Crop Tree Management Report
karl at daviesand.com
Sat Feb 3 09:11:29 EST 2001
Karl Davies wrote:
> Every now and then the USFS does something right. There must be a law
> of probabilities that explains this. The URL below will take you to a
> report by Arlyn Perkey down in West Virginia. He's been researching the
> biology and economics of crop tree management for years. This is a 10
> year progress report. And guess what? Yep, those crop trees grew
> faster than the 3-5% per year in value that forestry bureaucrats figure
> they grow at. The range was 15-20% PER YEAR including grade and market
> value increases.
Arlyn Perkey's paper raises another issue: What is the annual value
productivity of our forests? Here in Massachusetts (and probably elsewhere
in the Northeast) the forestry establishment (USFS-FIA, DEM, SIP, UMass and
NEFF) figures it's only about $22 per acre per year. See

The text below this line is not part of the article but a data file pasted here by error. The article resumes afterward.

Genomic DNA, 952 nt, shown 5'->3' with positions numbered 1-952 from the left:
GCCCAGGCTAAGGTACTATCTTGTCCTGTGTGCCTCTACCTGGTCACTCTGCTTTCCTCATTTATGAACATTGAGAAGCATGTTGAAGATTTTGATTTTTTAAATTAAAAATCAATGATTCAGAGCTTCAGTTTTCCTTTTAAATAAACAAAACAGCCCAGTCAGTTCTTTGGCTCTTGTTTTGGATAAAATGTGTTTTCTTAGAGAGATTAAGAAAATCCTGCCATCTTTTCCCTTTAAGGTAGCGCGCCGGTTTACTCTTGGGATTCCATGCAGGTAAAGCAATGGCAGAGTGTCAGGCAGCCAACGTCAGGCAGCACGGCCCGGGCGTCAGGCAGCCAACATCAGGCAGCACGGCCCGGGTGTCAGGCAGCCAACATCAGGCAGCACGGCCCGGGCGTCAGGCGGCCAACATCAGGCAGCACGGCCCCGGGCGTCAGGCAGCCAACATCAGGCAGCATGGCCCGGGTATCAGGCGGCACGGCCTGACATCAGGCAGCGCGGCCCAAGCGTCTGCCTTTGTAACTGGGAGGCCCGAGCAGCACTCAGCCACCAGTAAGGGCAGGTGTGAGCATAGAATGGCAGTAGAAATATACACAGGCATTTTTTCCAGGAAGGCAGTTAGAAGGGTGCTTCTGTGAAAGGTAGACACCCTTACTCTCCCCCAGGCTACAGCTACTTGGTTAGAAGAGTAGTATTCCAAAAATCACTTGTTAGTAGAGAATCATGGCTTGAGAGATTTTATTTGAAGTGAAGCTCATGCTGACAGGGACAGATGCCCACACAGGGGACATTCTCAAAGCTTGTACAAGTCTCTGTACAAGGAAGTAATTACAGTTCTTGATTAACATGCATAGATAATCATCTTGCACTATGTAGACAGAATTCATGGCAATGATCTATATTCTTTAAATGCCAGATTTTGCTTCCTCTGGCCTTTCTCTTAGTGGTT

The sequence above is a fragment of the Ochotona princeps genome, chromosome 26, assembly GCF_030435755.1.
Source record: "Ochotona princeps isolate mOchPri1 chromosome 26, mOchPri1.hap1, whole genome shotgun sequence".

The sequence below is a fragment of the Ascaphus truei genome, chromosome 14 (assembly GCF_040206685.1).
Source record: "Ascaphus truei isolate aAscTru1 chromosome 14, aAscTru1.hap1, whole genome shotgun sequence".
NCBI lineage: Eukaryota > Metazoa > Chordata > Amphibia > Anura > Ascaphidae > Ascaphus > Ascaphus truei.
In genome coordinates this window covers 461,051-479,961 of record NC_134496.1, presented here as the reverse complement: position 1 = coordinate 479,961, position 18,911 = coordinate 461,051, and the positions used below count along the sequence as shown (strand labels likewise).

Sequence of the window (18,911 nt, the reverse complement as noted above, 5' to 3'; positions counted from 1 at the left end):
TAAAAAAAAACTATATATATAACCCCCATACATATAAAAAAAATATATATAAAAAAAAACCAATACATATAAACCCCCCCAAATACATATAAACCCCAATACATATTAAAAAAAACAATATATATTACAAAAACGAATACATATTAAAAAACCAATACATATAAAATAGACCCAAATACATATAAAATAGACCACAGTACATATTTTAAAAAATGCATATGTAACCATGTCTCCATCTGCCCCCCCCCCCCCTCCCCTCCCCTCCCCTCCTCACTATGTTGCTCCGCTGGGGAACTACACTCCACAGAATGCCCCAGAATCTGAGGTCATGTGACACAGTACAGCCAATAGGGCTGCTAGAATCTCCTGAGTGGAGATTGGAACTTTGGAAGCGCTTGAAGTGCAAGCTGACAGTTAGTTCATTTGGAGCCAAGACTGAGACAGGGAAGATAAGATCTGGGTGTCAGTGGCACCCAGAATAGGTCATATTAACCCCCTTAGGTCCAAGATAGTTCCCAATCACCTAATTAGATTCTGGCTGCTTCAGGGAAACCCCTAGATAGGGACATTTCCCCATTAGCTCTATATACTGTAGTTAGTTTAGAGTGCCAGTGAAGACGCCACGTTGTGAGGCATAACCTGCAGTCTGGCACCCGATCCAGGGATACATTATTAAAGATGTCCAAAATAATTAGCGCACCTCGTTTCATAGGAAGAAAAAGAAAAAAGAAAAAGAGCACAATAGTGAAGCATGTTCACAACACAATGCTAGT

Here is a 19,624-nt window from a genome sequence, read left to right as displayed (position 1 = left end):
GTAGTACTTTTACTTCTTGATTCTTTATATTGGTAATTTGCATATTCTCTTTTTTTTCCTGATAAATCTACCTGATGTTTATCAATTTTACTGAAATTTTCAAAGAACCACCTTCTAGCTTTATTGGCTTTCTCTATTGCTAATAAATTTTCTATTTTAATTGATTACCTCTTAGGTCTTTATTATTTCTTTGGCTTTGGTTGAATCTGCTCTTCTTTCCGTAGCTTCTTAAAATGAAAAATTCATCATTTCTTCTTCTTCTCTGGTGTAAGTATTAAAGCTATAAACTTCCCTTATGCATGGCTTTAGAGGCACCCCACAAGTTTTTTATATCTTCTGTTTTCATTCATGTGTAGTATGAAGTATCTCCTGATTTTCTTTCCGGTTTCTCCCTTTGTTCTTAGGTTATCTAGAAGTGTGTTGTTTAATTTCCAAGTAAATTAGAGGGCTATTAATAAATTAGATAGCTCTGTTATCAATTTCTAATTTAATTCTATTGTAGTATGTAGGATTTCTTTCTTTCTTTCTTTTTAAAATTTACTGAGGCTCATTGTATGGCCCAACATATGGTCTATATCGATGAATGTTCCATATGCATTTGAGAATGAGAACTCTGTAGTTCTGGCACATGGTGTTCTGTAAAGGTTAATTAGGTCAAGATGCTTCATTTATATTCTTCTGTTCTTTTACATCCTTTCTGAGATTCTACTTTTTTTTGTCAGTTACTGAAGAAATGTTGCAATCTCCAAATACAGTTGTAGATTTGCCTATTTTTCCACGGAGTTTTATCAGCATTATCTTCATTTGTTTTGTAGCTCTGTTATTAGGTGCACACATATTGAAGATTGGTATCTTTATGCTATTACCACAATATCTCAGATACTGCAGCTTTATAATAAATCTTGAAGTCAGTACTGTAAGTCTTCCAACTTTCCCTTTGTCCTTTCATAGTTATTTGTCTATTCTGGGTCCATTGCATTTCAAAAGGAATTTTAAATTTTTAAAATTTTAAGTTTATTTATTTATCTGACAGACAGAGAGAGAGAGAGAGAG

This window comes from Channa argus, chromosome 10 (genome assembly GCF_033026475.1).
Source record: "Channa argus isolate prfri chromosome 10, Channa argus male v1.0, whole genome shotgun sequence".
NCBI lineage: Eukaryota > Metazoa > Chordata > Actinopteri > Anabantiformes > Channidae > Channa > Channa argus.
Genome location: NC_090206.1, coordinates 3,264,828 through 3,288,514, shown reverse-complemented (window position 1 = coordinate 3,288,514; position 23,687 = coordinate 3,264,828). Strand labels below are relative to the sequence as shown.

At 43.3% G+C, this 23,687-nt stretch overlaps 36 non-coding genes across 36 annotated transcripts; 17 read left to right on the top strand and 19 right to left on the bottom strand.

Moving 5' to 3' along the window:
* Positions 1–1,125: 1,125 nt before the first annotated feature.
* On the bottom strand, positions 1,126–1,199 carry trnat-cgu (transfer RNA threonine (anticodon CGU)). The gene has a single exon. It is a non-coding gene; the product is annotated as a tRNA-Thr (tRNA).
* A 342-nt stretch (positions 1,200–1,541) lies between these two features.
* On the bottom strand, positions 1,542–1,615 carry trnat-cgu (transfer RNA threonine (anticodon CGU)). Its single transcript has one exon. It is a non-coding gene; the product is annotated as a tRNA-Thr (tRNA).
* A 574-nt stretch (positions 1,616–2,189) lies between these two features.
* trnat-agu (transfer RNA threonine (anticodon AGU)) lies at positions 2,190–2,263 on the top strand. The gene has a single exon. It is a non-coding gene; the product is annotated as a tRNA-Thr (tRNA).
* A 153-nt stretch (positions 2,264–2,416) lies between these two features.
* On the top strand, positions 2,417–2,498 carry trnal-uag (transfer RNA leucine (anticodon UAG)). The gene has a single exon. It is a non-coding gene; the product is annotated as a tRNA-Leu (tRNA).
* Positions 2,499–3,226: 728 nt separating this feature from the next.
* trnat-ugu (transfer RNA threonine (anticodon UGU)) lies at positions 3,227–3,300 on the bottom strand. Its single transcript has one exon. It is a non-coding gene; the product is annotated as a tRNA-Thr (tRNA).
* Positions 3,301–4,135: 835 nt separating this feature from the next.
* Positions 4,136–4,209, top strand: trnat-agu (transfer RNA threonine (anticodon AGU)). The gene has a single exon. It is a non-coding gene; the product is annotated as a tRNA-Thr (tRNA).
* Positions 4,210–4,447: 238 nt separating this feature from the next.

http://www.massforesters.org/public.htm about a third of the way down.
Of course the $22 per acre per year is a lie perpetuated by burros, acados
and orgos in order to keep alive the BIG LIE that forestry is not profitable
and therefore needs to be subsidized by government and non-profits. If you
haven't already, download that Arlyn Perkey paper from
and print it out. It shows crop trees growing $80 per acre per year with
management, and $57 per acre per year without management.
Here's one more issue: If a forester manages forests that only produce $20
per acre per year, what does he/she deserve to earn? Maybe $20,000 per
year? However, if the productivity of those forests increases to $40 or $60
or $80 per acre per year, does the forester deserve to earn $40,000 or
$60,000 or $80,000?
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